Philippe Schmid

Dukedom Large Enough: Renaissance Self-Fashioning and the Crisis of the Learned Book Market in the 17th century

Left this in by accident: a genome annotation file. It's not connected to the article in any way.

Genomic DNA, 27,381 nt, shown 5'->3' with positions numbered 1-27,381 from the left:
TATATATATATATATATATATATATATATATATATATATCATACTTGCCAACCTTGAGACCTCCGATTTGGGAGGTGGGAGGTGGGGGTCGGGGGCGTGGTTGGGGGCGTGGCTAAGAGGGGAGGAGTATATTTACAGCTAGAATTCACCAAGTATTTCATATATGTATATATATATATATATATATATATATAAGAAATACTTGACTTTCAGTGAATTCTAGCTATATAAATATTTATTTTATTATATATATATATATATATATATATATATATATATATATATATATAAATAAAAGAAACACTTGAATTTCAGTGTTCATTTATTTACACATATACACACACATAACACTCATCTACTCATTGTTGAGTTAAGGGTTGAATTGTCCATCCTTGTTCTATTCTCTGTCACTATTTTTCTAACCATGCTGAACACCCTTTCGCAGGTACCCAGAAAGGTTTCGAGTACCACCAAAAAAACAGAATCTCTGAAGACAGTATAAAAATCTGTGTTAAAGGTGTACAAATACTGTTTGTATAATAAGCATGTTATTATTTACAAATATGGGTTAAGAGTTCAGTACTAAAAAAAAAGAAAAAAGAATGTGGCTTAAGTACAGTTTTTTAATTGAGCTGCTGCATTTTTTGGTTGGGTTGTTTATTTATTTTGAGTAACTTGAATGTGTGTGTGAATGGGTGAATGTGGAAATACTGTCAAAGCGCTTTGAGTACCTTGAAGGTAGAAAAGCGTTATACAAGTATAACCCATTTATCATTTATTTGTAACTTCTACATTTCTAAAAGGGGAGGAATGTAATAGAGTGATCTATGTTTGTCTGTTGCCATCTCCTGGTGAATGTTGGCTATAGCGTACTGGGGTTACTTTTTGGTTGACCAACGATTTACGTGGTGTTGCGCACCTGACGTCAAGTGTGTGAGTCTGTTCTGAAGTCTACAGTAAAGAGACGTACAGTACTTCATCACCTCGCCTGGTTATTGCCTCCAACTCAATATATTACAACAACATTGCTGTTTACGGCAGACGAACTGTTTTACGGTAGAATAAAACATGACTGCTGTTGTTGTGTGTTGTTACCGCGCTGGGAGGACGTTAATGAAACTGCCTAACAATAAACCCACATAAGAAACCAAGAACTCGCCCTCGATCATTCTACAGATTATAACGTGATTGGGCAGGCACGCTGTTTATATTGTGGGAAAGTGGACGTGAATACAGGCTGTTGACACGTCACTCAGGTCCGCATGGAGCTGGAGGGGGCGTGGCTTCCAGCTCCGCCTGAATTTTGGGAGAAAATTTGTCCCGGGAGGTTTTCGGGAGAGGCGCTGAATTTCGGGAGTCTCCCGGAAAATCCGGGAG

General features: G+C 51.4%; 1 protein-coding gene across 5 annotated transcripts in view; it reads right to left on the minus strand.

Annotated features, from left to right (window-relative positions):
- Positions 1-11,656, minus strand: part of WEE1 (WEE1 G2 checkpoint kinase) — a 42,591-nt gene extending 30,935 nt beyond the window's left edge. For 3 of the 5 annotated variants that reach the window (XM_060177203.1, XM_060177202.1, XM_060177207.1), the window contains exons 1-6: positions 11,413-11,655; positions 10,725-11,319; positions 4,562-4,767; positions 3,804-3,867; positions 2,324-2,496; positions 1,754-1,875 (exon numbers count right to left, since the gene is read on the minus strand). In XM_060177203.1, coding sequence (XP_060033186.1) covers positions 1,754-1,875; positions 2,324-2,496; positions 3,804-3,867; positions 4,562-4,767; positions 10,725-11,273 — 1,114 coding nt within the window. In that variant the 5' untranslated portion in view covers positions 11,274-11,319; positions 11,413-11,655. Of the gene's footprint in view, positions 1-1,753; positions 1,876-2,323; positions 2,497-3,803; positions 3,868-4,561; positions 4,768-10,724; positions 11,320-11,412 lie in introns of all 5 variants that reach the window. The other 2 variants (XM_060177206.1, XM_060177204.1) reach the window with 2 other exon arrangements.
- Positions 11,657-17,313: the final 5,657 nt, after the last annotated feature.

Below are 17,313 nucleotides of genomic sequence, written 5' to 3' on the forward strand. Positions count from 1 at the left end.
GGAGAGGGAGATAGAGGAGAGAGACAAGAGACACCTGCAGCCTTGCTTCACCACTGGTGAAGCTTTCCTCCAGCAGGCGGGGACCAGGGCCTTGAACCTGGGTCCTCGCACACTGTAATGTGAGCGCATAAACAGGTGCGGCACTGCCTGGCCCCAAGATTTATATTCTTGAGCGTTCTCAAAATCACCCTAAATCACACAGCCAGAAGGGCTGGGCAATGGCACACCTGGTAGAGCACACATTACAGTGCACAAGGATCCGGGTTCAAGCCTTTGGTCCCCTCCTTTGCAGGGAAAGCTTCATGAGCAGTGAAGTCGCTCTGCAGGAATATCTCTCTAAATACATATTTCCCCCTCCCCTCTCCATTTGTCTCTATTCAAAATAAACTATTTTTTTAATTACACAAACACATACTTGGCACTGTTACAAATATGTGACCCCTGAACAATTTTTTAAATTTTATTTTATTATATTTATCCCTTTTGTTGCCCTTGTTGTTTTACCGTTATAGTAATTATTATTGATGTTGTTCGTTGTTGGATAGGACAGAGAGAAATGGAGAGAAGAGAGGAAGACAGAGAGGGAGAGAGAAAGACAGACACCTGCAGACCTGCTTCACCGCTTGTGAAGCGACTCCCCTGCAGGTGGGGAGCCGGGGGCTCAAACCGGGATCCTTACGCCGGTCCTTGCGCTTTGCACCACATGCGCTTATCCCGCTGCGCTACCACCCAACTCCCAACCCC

My dissertation studies book collecting practices in the 17th century as a form of self-fashioning. I focus on the book market of the Holy Roman Empire and its periphery, looking at collectors from Amsterdam, Wolfenbüttel, Copenhagen, Danzig and Strasbourg. The German book trade was in­creasingly dominated by the cities of the Dutch Republic. For this reason, the collecting of books has to be placed in an international context. I will study book industry data that sheds light on the international exchanges of books, making use of publishers’ stock catalogues and, for the individual collectors, examples taken from the new auction trade. I have prepared a database of the book collection of Duke August of Brunswick-Wolfenbüttel (1579–1666), which offers rich evidence for early modern collecting habits. This economic perspective will be combined with a microhistorical investigation of particular collectors. Correspondence with friends, agents and authors can reveal networks of collaborators and show how collections were built up and used as social capital. Portraits, poems, bookbindings and treatises about the establishment of a library give further evidence on the self-fashioning with books, which was far from a solitary ac­tivity. Markets are transnational, but fashions and changing tastes are too. Treatises on building a library were read all over Europe, and many collectors sought inspiration from the most famous libraries, not least by adding catalogues of these libraries to their own collection.